Questioning Whether Your Harassment is “Bad Enough”?

Questioning Whether Your Harassment is “Bad Enough”?

While the Internet has revolutionized the way we communicate and share information, it also plays host to a lot of rude, cruel, and threatening behavior. Unfortunately, we've come to expect incivility online, which makes it easy to downplay our experiences or wonder whether what is happening to us is really “bad enough” to be considered harassment.

But the same question plagues people facing offline abuse. For example, some women who shared their stories in the #metoo movement said they had written off harassing behavior because it wasn’t as extreme as other stories they’d heard. Activist Sophie Ellman-Goldman tweeted that she didn’t report her assault “because I told myself it wasn’t ‘bad enough.’”

Whether online or offline, it’s important to remember that you get to decide what you find acceptable. In this blog, we’ll cover the real effects of online harassment, how to assess your situation, and what steps you can take to protect yourself or get help from others.

You Decide What's Acceptable

Dismissing online harassment as not "real life" or believing it's the price of a digital presence leaves people facing invasive, persistent, or threatening treatment to wonder if their experience is “bad enough” to take action.

However, if your mistreatment online is bad enough that you’re asking these questions, it’s bad enough for you to do something about it.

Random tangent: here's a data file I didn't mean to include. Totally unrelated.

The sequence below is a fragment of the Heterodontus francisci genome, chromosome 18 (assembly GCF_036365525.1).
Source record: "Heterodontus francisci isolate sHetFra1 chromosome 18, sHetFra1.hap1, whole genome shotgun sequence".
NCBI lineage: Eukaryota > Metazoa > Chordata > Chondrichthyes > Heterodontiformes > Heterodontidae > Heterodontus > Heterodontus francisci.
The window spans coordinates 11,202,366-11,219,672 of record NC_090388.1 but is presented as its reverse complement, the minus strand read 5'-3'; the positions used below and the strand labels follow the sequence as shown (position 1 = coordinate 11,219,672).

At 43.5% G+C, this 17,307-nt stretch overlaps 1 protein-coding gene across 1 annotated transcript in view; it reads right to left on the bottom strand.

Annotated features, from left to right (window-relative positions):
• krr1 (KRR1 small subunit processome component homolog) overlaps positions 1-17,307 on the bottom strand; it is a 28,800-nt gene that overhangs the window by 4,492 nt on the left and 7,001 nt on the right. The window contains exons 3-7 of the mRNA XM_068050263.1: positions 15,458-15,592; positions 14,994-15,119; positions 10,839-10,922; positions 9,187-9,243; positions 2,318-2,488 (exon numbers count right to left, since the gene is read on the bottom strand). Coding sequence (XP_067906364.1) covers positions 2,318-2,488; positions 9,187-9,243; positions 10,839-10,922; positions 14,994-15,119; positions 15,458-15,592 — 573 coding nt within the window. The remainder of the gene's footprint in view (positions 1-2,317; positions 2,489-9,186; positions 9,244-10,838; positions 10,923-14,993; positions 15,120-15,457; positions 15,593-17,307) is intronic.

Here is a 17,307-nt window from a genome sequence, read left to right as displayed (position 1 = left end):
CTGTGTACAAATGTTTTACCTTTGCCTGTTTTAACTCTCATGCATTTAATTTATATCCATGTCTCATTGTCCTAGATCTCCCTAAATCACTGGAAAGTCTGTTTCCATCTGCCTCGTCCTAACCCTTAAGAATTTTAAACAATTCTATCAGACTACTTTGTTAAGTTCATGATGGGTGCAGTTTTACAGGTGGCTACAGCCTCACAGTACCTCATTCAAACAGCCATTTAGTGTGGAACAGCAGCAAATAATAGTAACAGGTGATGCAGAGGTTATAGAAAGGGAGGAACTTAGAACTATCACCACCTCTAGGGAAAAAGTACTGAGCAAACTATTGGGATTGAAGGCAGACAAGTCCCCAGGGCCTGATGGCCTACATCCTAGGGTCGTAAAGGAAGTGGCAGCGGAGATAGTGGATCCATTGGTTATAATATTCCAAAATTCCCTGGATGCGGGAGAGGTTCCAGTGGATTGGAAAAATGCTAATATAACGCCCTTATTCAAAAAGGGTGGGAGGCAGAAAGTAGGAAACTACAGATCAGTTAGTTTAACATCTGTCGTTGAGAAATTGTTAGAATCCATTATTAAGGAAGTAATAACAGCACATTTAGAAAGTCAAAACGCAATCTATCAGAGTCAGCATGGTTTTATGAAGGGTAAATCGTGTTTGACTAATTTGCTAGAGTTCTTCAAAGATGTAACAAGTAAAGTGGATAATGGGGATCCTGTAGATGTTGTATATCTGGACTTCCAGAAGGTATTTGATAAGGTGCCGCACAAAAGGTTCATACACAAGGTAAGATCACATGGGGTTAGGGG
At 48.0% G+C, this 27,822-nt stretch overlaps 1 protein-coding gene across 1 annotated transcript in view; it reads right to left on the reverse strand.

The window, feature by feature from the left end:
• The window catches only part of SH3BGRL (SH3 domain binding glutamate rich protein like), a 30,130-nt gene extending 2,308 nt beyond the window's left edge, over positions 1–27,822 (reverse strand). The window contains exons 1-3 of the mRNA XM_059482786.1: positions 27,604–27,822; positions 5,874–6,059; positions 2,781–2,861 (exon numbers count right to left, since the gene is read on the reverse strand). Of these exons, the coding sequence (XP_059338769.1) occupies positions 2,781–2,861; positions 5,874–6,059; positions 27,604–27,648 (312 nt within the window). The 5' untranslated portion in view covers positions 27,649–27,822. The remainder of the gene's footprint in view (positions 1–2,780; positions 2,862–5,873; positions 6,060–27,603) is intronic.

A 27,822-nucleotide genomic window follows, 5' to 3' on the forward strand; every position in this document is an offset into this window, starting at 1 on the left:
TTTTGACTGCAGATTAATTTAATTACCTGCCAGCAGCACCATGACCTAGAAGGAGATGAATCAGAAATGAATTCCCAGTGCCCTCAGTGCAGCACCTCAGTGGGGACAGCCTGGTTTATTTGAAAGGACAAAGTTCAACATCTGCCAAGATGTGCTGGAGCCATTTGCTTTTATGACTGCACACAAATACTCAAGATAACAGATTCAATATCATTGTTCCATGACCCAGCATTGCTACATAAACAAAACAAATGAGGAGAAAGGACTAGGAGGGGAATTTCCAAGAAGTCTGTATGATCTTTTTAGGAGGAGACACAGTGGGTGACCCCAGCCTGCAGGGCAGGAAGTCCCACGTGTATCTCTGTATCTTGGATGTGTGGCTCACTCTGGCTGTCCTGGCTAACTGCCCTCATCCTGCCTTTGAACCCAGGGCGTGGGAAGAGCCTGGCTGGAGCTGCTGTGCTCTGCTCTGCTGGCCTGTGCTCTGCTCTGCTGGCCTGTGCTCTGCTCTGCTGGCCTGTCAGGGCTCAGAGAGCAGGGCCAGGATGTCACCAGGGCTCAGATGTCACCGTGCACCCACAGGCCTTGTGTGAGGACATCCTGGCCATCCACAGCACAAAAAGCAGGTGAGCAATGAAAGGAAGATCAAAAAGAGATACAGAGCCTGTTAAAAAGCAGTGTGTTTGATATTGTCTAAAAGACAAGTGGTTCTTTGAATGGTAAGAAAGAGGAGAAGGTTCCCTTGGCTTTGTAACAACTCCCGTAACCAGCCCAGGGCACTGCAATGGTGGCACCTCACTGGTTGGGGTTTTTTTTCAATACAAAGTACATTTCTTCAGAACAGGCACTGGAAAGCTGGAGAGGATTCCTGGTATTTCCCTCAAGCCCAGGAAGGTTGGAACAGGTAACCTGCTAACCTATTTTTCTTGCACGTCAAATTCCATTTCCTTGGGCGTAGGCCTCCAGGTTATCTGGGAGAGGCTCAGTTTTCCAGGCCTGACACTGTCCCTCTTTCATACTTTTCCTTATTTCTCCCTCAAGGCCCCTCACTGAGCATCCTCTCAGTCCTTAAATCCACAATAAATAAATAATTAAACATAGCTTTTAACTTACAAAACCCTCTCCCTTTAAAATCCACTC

The effects of online harassment are not superficial. This type of abuse can cause anxiety and panic attacks, decrease your ability to concentrate, and even result in psychological trauma. It’s important to remember that no matter what you’re experiencing, you decide what’s acceptable. You can want to change the situation.

And You Decide How to Use Digital Spaces

You have the right to decide how you want to use digital platforms like social media and even email. If your harassment isn’t taken seriously by others—or even if you don’t think of your experience as harassment—there are still steps you can take to make your online experience safer and healthier, such as:

  • Use blocking or muting tools on social media
  • Change your privacy settings on digital platforms
  • Take a break from social media
  • Set filters to send emails from malicious contacts to your spam folder
  • Update your passwords, use a password manager, or use 2 factor authentication
  • Use a service like Delete.Me to remove your contact information from various sites

All of these tactics are steps you can take on your own, regardless of how others view your harassment. If you think these ideas will decrease your distress, that’s reason enough to take action.

What if Blocking Isn’t Enough?

While you can use tools like blocking and filtering to create a more comfortable online experience, you may feel like you need to go beyond these tactics. Because every situation is different, it can be difficult to know where to start.

A good first step is to threat model. Threat modeling is a tool originally used to assess vulnerabilities in technology and software, but it can be applied to many other situations. It’s one way to understand the risks you may be facing and identify the right solutions for you. “Threat modeling” might sound a little intimidating, but it’s really just about asking what’s at stake, what your priorities are, and what you’re willing and able to do about your situation.

How to Threat Model

First and foremost, take a minute to think about your physical safety. If someone is approaching you offline or threatening to hurt you, it’s important to tell someone, whether that’s a friend or loved one or law enforcement. Harassment is real, whether it's spoken out loud or typed through a keyboard. If you are in immediate danger and feel safe engaging with police, call 911.